I believe Jill must have sensed that the material she had immersed my office in for many months had left me with some unresolved sentiments, and so in the fall of 2009 she invited me to accompany her to Cuba to help facilitate some further audio and video recordings of interviews, ceremony, and the towns in which she had been working.
While I had seen hours upon hours of religious ceremony while editing the show that opened the previous spring – I was not prepared for what it would be likely to be so openly invited into the community of friends that Jill had developed relationships with during her years of working there.
In December of 2010 we returned to Cuba to record more video (most of which has yet to be integrated into any finished material) and to present a diverse array of multi-disciplinary artwork to the people who had shared their stories so trustingly with Jill over the course of the many years she had worked there.
The response of the community was incredible. The way they valued the recordings of ceremony and interviews we brought to them from Africa was indescribable. Before the show went up in Havana we went out to the more remote towns where the ceremonies were filmed to give photos and DVDs of material that we had recorded in both Cuba and Africa. By the end of the first afternoon we were out there, as we walked through the streets of Agramonte in particular, we could hear the sound from the DVDs of African ceremony we had brought wafting through the air. As we walked by one house where we could distinctly hear one of our discs playing I asked Jill – "Do you know who lives there? … She smiled and said "nope." In less than an hour our discs had been reverently carried from the homes where they were delivered, off to be shared with the friends and friends of friends of the people with whom we were directly working.
While in the field, we arranged transportation to Havana (to view the premiere of our show at the Fundación Ludwig) for the community of musicians and religious practitioners with whom Jill had spent nearly every December since 2005. This one little detail became its own adventure as we networked to find a working truck and a few private cars that weren't in use. Things in Cuba frequently don't go as planned, and I was a bit concerned that the show would open in Havana and the community for whom it was intended just might not make it! Fortunately, of course, the gods were on our side and on the appointed hour they all showed up.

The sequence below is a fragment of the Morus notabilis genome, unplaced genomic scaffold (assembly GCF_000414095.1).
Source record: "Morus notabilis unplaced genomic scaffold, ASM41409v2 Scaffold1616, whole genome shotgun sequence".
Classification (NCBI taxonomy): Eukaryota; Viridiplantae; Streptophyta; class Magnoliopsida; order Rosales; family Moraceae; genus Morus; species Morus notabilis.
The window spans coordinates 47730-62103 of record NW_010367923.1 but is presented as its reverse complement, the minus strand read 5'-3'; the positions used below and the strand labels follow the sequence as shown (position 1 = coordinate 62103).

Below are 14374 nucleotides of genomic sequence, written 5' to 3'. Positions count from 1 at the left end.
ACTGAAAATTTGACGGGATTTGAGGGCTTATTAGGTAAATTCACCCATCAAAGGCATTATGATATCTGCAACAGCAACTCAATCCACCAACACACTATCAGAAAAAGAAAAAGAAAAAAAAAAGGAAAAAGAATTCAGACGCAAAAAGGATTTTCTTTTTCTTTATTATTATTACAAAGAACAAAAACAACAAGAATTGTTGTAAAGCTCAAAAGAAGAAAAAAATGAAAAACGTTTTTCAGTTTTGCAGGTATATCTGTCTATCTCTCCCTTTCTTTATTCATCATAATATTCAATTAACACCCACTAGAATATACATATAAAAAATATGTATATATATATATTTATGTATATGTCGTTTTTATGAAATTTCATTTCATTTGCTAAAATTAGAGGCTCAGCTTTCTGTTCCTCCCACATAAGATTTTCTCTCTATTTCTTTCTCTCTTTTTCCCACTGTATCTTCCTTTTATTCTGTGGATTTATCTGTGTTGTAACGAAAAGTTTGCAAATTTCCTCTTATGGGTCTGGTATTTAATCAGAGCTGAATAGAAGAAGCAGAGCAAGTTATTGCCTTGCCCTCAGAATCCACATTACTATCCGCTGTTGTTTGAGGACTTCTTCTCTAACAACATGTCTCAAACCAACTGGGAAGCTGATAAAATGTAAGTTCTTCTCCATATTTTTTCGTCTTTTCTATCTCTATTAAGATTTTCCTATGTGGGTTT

The show was an incredible culmination of years of work from many, many people, and it was definitely received by the community as the honor it was intended to be. There could be no standard of success, but for the sincere degree to which our friends in Cuba were moved, affirmed, and brought closer to the heritage they have fought for hundreds of years to preserve.
A lot of the video you will see featured here in this site was shot during that trip by myself, and another large portion was shot on a camera Progressive Media Alaska sent with Brian Jeffery on a trip to Ghana and Togo in the summer of 2010. Also, of course, it goes without saying that a majority of the content was filmed by Jill herself during her many years of travel.
It has been an honor and an education to work on this project with Jill and the brilliant minds she has assembled. I extend my deepest thanks to everyone of the project contributors, and to our friends in Cuba. Also, not one bit of my contribution to this project would have been possible without the support of my incredibly generous staff and community of friends. Thank you to all.
To learn more about Progressive Media Alaska please visit or contact us online at www.progressivemediaalaska.com